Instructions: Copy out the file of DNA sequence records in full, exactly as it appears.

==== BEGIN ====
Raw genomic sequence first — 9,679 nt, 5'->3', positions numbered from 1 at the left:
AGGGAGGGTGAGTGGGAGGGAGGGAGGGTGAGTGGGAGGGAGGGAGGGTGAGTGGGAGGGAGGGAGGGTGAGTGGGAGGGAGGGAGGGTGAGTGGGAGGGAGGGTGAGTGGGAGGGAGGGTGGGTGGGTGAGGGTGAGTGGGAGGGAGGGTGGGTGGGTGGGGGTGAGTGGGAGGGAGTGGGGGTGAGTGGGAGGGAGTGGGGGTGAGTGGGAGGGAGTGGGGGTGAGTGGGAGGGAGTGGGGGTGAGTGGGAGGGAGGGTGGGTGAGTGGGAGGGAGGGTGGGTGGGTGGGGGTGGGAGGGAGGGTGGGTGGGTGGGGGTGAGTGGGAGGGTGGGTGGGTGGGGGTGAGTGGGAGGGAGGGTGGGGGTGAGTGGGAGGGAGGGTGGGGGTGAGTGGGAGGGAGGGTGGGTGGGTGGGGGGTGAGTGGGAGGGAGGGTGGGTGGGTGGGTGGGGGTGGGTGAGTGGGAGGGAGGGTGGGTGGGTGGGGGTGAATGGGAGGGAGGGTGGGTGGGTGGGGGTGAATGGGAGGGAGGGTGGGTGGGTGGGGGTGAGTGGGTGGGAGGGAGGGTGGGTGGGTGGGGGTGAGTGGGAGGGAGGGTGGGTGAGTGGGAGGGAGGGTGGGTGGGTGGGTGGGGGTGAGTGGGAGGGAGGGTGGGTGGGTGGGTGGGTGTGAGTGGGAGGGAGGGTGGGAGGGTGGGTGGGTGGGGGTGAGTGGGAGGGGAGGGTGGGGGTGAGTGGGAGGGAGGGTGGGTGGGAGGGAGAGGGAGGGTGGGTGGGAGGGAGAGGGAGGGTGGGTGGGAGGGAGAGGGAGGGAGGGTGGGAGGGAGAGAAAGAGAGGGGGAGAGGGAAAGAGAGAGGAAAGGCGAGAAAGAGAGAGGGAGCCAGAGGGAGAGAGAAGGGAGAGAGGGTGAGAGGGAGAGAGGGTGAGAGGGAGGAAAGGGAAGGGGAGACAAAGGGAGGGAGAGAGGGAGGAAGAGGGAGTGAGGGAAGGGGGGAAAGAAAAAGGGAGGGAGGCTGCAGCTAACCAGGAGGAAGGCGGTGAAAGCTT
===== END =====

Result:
Raw genomic sequence first — 9,679 nt, 5'->3', positions numbered from 1 at the left:
AGGGAGGGTGAGTGGGAGGGAGGGAGGGTGAGTGGGAGGGAGGGAGGGTGAGTGGGAGGGAGGGAGGGTGAGTGGGAGGGAGGGAGGGTGAGTGGGAGGGAGGGTGAGTGGGAGGGAGGGTGGGTGGGTGAGGGTGAGTGGGAGGGAGGGTGGGTGGGTGGGGGTGAGTGGGAGGGAGTGGGGGTGAGTGGGAGGGAGTGGGGGTGAGTGGGAGGGAGTGGGGGTGAGTGGGAGGGAGTGGGGGTGAGTGGGAGGGAGGGTGGGTGAGTGGGAGGGAGGGTGGGTGGGTGGGGGTGGGAGGGAGGGTGGGTGGGTGGGGGTGAGTGGGAGGGTGGGTGGGTGGGGGTGAGTGGGAGGGAGGGTGGGGGTGAGTGGGAGGGAGGGTGGGGGTGAGTGGGAGGGAGGGTGGGTGGGTGGGGGGTGAGTGGGAGGGAGGGTGGGTGGGTGGGTGGGGGTGGGTGAGTGGGAGGGAGGGTGGGTGGGTGGGGGTGAATGGGAGGGAGGGTGGGTGGGTGGGGGTGAATGGGAGGGAGGGTGGGTGGGTGGGGGTGAGTGGGTGGGAGGGAGGGTGGGTGGGTGGGGGTGAGTGGGAGGGAGGGTGGGTGAGTGGGAGGGAGGGTGGGTGGGTGGGTGGGGGTGAGTGGGAGGGAGGGTGGGTGGGTGGGTGGGTGTGAGTGGGAGGGAGGGTGGGAGGGTGGGTGGGTGGGGGTGAGTGGGAGGGGAGGGTGGGGGTGAGTGGGAGGGAGGGTGGGTGGGAGGGAGAGGGAGGGTGGGTGGGAGGGAGAGGGAGGGTGGGTGGGAGGGAGAGGGAGGGAGGGTGGGAGGGAGAGAAAGAGAGGGGGAGAGGGAAAGAGAGAGGAAAGGCGAGAAAGAGAGAGGGAGCCAGAGGGAGAGAGAAGGGAGAGAGGGTGAGAGGGAGAGAGGGTGAGAGGGAGGAAAGGGAAGGGGAGACAAAGGGAGGGAGAGAGGGAGGAAGAGGGAGTGAGGGAAGGGGGGAAAGAAAAAGGGAGGGAGGCTGCAGCTAACCAGGAGGAAGGCGGTGAAAGCTT